The Best Things About Traveling in Your 50s and 60s
Even More Reason to Start Traveling
I started getting serious about traveling when I was in my early 60s — before then, I had kids to raise, then college and weddings to pay for. After that it became my turn to do something for me.
USA Today reported that Dr. David Lipschitz, noted geriatrician and author, believes travel helps senior citizens live longer lives. I agree completely.
In the last 10 years I’ve been to seven continents, 15 countries and countless cities on trips lasting anywhere from 10 days to six weeks. It’s been exhilarating and eye-opening.
Along the way, I’ve been enriched, learned, met fascinating people, and done things I never thought I’d do (like eating fried rat — it tastes like salty chicken).
So get out there and explore the world in your 50s and 60s. This is the time for you to do things for yourself — plus, there are too many benefits for you to pass up:
Since I’m pretty much retired — at least lucky enough to be able to work from anywhere and not tied down to a set schedule — I can pretty much pick up and go whenever.
The last-minute discounts available (of which there are plenty) make it a lot more affordable to travel, which also means more trips annually.
I also try to book trips just off the prime season when prices are better. Right now, for example, my fiancé and I are on Hilton Head Island, South Carolina enjoying a long weekend filled with golf, eating and just plain relaxing.
Since it’s “off season,” we were able to get a large two-bedroom villa that would have cost $768 for the three nights for less than $300.
We also worked a deal to play some of the area’s top-notch golf courses for $60 per person (including cart fee). Yesterday’s temperature was absolutely perfect; all I needed was for the golf ball to cooperate, which it didn’t!
Engaging With Different Cultures
When I started thinking about seeing the world in earnest, I bought the book 1,000 Places to See Before You Die: A Traveler’s Life List and read it cover to cover. As I did, I checked the places I wanted to go. I’m still working on the list, but I have made a really good-sized dent.
For me, the best thing about traveling is learning about, and getting to know, people of different cultures.
When I was in Thailand, the group I traveled with met with a monk who explained what his life is like. I never realized until then that married men could become monks, even for short periods of time. They leave their families, live the life of a monk for months, and then return to their normal lives.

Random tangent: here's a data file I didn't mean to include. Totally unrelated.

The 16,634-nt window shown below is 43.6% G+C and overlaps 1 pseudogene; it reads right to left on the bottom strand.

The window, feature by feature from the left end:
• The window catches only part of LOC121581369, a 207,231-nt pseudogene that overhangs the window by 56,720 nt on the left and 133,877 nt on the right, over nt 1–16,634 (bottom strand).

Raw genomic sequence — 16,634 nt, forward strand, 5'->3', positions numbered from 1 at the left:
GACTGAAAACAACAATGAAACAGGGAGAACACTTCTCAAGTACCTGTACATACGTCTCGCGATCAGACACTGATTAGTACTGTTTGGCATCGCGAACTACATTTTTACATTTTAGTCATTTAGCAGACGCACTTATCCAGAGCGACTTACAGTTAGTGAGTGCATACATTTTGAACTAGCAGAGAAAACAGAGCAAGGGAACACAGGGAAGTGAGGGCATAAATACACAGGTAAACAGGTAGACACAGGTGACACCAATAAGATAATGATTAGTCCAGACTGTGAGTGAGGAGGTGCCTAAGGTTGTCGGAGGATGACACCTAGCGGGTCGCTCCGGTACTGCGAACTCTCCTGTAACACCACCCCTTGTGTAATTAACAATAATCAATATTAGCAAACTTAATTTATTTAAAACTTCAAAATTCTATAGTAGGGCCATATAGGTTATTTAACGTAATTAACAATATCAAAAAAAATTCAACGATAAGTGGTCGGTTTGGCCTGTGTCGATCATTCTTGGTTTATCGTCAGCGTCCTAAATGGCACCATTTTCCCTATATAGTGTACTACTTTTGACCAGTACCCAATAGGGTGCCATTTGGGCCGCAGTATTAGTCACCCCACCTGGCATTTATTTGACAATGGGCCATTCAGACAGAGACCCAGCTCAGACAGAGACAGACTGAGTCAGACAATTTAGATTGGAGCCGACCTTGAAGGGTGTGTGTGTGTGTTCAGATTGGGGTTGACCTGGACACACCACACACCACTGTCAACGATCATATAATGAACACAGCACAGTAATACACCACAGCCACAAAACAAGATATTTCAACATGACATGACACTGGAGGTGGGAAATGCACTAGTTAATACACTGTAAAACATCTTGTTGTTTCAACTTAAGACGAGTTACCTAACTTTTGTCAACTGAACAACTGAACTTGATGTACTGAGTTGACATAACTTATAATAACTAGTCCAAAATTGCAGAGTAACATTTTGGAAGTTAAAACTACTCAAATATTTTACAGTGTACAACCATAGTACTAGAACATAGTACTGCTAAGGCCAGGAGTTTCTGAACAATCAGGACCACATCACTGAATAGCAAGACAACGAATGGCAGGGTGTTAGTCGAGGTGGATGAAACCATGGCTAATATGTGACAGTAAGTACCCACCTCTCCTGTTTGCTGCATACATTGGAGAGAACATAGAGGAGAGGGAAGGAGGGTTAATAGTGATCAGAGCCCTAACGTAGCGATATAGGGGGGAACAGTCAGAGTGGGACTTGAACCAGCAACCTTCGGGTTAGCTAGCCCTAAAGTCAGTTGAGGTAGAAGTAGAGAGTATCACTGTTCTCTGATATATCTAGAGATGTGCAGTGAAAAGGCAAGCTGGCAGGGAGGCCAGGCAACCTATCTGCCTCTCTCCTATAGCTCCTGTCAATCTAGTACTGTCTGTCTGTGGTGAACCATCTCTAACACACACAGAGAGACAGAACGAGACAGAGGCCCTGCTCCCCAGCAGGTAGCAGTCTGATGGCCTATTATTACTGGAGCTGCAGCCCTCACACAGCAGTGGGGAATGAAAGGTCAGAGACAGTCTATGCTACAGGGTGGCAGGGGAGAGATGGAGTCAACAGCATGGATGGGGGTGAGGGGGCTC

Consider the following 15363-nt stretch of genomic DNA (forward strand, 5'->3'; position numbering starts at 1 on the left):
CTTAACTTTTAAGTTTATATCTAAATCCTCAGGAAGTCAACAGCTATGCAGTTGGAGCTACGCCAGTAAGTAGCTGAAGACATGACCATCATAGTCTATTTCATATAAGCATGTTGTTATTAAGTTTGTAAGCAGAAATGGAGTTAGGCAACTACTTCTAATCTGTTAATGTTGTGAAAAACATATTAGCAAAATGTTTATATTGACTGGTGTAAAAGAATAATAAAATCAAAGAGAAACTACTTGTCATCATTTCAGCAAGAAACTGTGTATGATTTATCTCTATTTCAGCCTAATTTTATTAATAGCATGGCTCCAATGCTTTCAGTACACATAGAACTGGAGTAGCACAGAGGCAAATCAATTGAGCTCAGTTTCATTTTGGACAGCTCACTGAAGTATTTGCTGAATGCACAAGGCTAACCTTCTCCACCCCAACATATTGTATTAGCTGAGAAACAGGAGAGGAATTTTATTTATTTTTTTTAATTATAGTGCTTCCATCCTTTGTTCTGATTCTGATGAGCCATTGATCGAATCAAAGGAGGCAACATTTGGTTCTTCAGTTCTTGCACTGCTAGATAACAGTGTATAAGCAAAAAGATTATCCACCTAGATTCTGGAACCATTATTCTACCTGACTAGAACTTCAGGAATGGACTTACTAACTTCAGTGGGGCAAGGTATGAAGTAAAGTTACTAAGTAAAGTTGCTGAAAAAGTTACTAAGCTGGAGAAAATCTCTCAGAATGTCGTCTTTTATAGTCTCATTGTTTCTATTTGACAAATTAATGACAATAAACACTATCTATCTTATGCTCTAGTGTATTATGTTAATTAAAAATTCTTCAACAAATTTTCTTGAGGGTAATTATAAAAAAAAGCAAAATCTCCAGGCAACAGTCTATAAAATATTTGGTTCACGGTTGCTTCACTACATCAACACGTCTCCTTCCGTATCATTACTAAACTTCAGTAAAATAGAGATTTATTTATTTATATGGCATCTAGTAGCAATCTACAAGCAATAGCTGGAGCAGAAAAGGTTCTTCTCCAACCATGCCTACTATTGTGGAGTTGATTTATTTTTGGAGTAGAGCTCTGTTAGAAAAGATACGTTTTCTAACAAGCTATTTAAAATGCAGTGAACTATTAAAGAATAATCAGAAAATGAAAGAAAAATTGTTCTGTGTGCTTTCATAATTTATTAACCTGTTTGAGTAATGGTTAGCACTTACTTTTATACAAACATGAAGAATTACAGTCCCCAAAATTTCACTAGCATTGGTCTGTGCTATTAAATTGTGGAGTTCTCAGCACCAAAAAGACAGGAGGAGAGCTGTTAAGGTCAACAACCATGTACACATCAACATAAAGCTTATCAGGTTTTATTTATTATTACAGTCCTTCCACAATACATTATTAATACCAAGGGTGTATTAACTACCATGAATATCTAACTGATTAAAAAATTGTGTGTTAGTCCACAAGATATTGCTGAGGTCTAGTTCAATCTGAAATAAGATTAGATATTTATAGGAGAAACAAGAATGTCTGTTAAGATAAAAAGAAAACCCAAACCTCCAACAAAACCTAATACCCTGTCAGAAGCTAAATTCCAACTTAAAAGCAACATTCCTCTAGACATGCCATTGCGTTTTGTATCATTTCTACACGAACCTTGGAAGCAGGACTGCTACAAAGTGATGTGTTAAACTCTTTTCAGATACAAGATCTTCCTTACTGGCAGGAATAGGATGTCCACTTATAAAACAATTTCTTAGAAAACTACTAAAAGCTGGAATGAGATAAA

Again, in Thailand, I learned that when an elephant is born in captivity and ready to leave its mother, it is assigned to a handler, with whom it stays for life. The handler works with the elephant, teaching it — it’s an amazing bond to see between man and animal.
Experiencing History First-Hand
Traveling around the world has opened my eyes and heart to things I’d read, heard about or studied. It has brought the world of art, books, movies and history to life for me.
I’ve had the opportunity to see, up close and personal, pieces of art that I’d only seen in the pages of books. Actually seeing Rodin’s The Thinker, Gustav Klimt’s The Kiss, and the Sistine Chapel — just to name a few — was breathtaking.
Traveling has also had a profound effect on my soul.
I went to Yad Vashem, the holocaust memorial, in Israel. Like most other people, I’d read about the atrocities that occurred during World War II, but seeing the writings, drawings and pictures of actual people who had gone through it was another thing.
I sat there for hours mesmerized — I literally couldn’t move. When you read about lives lost it’s one thing. When those lives are brought to life in pictures and words, it’s quite another.
I had the same feeling going through the Anne Frank House in Amsterdam. I had read The Diary of a Young Girl, the writings of Anne Frank, when I was young. I used to close my eyes and think about where and how she and her family lived. However, seeing it in person took those feelings to a whole new level.
What’s so important about all of the above is I’m quite sure I would never have felt what I did and learned as much as I did had I seen these things when I was younger. There’s a certain appreciation for history that comes as we get older.
There’s also a deeper feeling that comes as a result of having lived life, experienced it’s good and bad, experienced love and loss, that younger people who haven’t had these experiences can fathom.
I’m quite sure that without taking advantage of seniors’ discounts, I couldn’t have taken the trips I have.
Do your research! I never book anything — trip, hotel, car, etc. — without first finding out if there’s a senior, or other, discount.
One of the best places to find what discounts are available for seniors is through The Senior List’s Travel Discount List.
Also, take advantage of travel programs designed for seniors, such as those offered through AARP Travel. They offer everything from trip planners to a questionnaire that will help you decide where to go and when.
There are so many places in the world — and here in America —I have yet to explore. At this point, I’m looking forward to when my fiancé retires next year. We intend to buy a comfortable RV, pack our golf clubs and clothes and take off.
We are going to stop when we want to, play as many courses as we can, go to museums and see the things — and meet the people — that have made this country amazing.
I can’t think of anything that will forestall “old” age more than experiencing life in new ways and making unforgettable memories along the way.
June 09, 2016
June 09, 2016
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March 29, 2016